The containers 160-162 include a wireless transceiver 1-2, a container controller 1-2, and DS units 1-U. The wireless transceivers 1-2 converts received local area signals 166 from the wireless router 156 into slices and converts slices into local area signals 166 for transmission to the wireless router 156. The wireless transceivers 1-2 may operate in accordance with one or more industry standards (e.g., WIFI, Bluetooth, global system for mobile communications (GSM), code division multiple access (CDMA), etc.) to receive and transmit local area signals 166.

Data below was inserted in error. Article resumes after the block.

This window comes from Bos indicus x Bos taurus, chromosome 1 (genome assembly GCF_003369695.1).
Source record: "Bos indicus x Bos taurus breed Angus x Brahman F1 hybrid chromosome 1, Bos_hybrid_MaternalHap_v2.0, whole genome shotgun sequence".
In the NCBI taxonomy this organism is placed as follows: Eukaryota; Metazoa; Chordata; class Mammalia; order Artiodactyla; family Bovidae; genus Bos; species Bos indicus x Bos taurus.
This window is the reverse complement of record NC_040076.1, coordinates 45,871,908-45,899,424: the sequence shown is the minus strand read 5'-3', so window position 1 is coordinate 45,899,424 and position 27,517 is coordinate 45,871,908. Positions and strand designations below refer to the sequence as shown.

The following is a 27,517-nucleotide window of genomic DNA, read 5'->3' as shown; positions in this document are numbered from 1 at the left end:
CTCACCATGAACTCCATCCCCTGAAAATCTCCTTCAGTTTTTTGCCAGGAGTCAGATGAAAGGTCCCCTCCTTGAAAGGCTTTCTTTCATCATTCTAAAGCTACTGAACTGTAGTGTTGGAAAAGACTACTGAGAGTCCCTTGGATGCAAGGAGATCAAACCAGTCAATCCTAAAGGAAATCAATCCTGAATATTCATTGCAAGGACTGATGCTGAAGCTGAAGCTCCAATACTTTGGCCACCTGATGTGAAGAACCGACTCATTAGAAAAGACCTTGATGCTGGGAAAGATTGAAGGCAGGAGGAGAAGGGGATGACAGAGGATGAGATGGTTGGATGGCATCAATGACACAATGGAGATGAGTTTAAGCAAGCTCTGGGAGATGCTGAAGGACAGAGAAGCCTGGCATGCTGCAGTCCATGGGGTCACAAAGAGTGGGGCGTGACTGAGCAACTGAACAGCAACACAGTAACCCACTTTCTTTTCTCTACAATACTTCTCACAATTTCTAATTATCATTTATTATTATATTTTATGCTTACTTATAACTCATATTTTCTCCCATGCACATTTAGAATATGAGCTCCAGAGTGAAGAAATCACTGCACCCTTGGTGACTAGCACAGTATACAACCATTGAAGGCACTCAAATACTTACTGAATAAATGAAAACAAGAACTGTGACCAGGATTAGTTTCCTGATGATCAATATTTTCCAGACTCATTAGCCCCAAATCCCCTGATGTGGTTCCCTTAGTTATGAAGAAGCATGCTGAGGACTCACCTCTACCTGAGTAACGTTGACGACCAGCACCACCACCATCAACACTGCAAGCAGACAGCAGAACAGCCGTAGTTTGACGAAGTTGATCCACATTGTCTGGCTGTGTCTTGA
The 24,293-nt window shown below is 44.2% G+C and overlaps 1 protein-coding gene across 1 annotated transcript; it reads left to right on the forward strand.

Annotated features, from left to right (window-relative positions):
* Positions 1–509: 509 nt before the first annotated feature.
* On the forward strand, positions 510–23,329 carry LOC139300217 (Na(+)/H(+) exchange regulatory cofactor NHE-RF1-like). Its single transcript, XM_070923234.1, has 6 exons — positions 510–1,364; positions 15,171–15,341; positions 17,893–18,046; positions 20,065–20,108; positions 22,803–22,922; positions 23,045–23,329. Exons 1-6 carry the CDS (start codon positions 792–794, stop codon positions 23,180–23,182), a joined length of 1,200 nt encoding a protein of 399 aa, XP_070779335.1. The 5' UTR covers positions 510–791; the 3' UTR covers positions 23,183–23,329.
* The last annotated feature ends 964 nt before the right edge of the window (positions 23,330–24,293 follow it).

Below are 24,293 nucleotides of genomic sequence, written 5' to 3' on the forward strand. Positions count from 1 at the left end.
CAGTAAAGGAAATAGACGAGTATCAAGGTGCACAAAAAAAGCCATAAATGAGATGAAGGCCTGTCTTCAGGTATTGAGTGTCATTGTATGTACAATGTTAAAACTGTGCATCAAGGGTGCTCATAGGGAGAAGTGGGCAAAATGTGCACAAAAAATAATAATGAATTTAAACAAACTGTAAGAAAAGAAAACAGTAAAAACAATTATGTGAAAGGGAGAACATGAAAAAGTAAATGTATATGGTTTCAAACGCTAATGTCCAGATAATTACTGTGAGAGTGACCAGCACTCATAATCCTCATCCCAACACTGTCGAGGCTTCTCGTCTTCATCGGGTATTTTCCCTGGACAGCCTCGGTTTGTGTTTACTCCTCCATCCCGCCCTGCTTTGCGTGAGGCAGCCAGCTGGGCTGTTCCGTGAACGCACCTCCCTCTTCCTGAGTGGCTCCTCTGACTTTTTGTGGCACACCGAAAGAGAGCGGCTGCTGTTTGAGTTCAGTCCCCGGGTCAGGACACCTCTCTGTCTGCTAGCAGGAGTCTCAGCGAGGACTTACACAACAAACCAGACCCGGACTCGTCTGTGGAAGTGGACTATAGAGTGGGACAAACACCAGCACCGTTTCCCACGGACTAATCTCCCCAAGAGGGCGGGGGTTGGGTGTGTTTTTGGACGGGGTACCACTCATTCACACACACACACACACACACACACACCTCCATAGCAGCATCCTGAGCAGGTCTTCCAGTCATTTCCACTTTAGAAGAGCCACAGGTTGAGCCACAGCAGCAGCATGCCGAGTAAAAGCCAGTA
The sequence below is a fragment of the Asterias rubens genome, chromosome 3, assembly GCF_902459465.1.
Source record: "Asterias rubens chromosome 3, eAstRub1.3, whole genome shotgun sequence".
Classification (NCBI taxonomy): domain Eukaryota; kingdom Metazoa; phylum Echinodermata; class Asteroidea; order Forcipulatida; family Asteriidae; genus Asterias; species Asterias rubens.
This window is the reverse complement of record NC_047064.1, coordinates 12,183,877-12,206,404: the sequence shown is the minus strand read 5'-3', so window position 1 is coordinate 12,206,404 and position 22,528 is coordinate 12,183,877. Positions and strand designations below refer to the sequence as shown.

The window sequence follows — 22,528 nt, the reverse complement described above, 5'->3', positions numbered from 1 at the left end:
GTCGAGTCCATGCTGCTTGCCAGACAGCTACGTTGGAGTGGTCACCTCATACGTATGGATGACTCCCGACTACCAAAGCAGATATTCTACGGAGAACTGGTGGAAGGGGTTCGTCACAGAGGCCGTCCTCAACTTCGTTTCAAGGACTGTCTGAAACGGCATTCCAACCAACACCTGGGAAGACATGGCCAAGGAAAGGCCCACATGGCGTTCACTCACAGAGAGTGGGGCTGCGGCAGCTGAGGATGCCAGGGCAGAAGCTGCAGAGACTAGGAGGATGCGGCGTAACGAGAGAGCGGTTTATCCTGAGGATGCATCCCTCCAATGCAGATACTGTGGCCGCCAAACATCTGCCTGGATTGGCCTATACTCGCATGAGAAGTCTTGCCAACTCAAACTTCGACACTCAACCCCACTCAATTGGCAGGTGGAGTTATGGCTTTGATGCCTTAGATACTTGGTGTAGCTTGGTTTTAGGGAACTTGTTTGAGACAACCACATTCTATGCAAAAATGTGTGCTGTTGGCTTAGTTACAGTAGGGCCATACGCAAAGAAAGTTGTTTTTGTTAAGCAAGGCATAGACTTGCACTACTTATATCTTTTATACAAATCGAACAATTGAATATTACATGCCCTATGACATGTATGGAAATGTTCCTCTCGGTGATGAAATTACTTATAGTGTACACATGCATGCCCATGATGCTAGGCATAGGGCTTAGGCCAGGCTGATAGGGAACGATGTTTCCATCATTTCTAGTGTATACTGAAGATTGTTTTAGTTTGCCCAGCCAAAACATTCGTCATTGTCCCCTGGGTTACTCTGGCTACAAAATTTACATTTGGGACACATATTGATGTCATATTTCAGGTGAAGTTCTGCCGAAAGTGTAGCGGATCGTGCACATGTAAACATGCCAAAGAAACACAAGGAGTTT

The containers 160-162 may be operably coupled to the network 24 via at least one of the local area signals 166 and a wireline connection 168. For example, container 160 couples to network 24 via the local area signals 166 and container 162 couples to network 24 via the local area signals 166 and the wireline connection 168. The site controller 158 assigns the containers 160-162 to dispersed storage network (DSN) storage tasks based on available connectivity. For example, the site controller 158 assigns container 162 to accommodate heavier storage traffic when available connectivity includes a highest bandwidth wireline connection to container 162. As another example, the site controller 158 assigns container 160 to accommodate low priority storage traffic when the available connectivity includes a moderate bandwidth wireless connection to container 160. As yet another example, the site controller 158 assigns container 160 to accommodate new storage traffic when the available connectivity includes sufficient bandwidth wireless connection to container 160 and container 160 includes more available storage capacity than container 162. For instance, container 160 is implemented in site 154 by connecting temporary power and utilizing wireless connectivity rather than establishing wireline connectivity.